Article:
The rest of the trip was a blur of cars, rain and the spray from passing trucks headed the other way.
Into Hobart and out the other side to collect my car. I have never been so happy to see my car. As it was still raining I had to strip pants and boots off in the car, (just a bit awkward) then remembered my other shoes were in the boot so I drove home in socks with the heater at a cosy 24C.

More hot drinks and hogging of the heater to warm up while my boys cooked dinner.
I enjoy going away and I love coming home, but I’ve not loved coming home so much as I did this time. I may grumble about it but I did enjoy the ride, the trip and what we did.
Next time we do a trip with weather remotely like this the bike will have a gel seat (designed for comfort and long trips) and we will both be in full winter/waterproof bike gear.

Jen 🙂


11 responses to “bike road trip – day 2

  1. 😀 I feel your pain! In our misspent youth we had no car for years, just motorbikes, and there was many a time we got home from a long trip and I was incapable of actually getting off the back of the bike. The Man would just tip it right over until one of my feet touched the ground and I would have to drag myself off that way. Once we were both so crippled we literally crawled up the steps, into the house and ran a hot bath to try and restore some circulation.
    A bakery stop sounds like a good plan to me and I bet your car seat never felt so wonderful. 😀


    • Ah, someone who I believe does actually believe me. I’m sure hubby was not too convinced, but when asked if he poked fun at me, he said he knew better than to do that. I know that crippled feeling, I hurt every time I got up from a chair for days after, and yes my car (felt weird to be enclosed) was oh so comfortable.
      I can’t wait til we can get our own and just go when and wherever we want. Hubby still finds it weird I am so on board with it, more so than him I think sometimes.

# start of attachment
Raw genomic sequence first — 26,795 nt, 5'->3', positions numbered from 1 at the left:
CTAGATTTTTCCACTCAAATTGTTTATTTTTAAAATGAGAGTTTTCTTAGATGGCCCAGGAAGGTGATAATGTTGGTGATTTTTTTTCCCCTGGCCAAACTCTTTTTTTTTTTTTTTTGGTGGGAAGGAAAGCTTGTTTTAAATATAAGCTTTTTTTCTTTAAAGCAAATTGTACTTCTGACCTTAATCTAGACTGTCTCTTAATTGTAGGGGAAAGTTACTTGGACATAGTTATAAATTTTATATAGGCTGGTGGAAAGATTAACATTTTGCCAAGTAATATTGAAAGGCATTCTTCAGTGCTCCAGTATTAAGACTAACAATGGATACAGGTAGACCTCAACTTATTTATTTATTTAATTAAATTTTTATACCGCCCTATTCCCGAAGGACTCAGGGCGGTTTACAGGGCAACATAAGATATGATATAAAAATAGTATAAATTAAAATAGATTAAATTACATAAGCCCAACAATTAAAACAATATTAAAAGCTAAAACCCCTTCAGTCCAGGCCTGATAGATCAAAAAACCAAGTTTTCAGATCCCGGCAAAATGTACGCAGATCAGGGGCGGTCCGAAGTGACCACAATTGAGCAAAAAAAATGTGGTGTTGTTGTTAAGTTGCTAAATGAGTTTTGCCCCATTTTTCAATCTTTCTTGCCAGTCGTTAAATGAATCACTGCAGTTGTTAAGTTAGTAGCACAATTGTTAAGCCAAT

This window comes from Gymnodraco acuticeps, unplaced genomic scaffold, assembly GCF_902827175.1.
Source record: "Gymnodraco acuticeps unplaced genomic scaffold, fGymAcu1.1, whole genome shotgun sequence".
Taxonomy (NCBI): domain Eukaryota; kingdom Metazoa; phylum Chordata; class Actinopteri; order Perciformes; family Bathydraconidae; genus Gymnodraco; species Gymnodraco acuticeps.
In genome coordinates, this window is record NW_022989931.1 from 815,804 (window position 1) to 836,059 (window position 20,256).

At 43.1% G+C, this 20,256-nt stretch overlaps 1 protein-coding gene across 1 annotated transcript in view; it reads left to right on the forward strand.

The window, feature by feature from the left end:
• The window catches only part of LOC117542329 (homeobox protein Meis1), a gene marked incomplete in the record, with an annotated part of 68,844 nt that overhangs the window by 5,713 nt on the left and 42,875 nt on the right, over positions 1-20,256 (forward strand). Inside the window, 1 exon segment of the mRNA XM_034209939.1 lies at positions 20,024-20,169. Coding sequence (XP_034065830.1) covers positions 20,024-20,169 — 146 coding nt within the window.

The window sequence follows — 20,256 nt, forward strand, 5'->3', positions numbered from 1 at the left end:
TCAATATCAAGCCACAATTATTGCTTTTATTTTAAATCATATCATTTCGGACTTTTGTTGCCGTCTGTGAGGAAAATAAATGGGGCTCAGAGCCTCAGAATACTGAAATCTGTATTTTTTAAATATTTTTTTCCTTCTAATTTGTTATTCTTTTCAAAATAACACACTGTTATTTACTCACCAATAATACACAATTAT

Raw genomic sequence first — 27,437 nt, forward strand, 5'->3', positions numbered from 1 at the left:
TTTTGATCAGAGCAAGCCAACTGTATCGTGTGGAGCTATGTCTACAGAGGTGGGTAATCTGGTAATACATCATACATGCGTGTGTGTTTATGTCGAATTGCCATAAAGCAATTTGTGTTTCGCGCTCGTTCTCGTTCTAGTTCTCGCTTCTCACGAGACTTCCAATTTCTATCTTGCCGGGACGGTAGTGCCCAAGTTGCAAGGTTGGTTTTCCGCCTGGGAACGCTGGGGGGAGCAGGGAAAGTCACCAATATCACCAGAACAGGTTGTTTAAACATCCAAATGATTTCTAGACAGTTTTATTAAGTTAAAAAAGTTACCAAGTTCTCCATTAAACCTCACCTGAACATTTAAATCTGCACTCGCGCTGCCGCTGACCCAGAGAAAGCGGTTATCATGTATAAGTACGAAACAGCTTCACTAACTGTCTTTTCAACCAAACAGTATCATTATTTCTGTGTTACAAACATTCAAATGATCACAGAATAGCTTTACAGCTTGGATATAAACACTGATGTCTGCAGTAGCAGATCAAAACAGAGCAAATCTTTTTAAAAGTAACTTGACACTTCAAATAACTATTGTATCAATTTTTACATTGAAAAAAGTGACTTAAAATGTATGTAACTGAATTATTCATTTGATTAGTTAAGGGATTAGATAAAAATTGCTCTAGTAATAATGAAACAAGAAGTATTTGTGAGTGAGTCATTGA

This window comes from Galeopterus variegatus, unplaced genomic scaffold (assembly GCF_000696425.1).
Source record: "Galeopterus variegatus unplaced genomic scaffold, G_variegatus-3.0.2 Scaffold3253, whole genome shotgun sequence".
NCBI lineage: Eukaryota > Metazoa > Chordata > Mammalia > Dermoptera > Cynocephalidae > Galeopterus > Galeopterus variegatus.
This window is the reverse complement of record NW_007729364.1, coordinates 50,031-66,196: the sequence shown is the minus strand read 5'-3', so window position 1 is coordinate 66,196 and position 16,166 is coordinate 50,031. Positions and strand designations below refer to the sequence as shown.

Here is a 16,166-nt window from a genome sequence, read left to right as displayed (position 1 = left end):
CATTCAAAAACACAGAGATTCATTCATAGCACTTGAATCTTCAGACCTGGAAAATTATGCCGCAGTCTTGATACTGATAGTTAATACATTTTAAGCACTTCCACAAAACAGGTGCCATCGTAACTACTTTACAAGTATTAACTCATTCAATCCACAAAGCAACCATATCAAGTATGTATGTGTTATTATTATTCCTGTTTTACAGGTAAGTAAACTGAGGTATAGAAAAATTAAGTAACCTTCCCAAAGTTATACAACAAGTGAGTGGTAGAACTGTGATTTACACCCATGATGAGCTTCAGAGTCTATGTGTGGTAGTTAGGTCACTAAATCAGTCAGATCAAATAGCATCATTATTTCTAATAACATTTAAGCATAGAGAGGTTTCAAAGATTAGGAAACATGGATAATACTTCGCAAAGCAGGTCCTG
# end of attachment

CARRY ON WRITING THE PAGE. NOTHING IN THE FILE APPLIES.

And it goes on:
• Back seats are never as comfortable as the riders. The Man wasn’t overly sympathetic to me until the time he asked me what the two black marks on my butt were after a long ride. When I pointed out that they were bruises he realised I wasn’t being a drama queen…. 🙂

        For a long while we had a rigid framed Harley, that is, no suspension and the seat bolted straight to the frame. I was very excited when we got the next Harley and it had nice shiny springs. Of course that seat was awful and the springs stiff, the rigid had been far more comfortable!

        I hope you get your own bike soon, and that it has a nice comfy seat! 😀


      • Ouch, bruised bum. Not nice at all. W didn’t look, but mine certainly felt that way. It will be next year at least before we get our own. We can always loan from our friend again.


      • I’m sure the wait will make the final arrival of your own bike all the more satisfying. 🙂 at least you aren’t cut off from all riding until then.


  2. I applaud the gusto with which you approach life, Jennifer. Good for you!


  3. Hmm…the professor must needs do a trip like this now. It sounds so exciting.


  4. What an adventure! I could feel your pain. And it gives some good blog fodder too! 🙂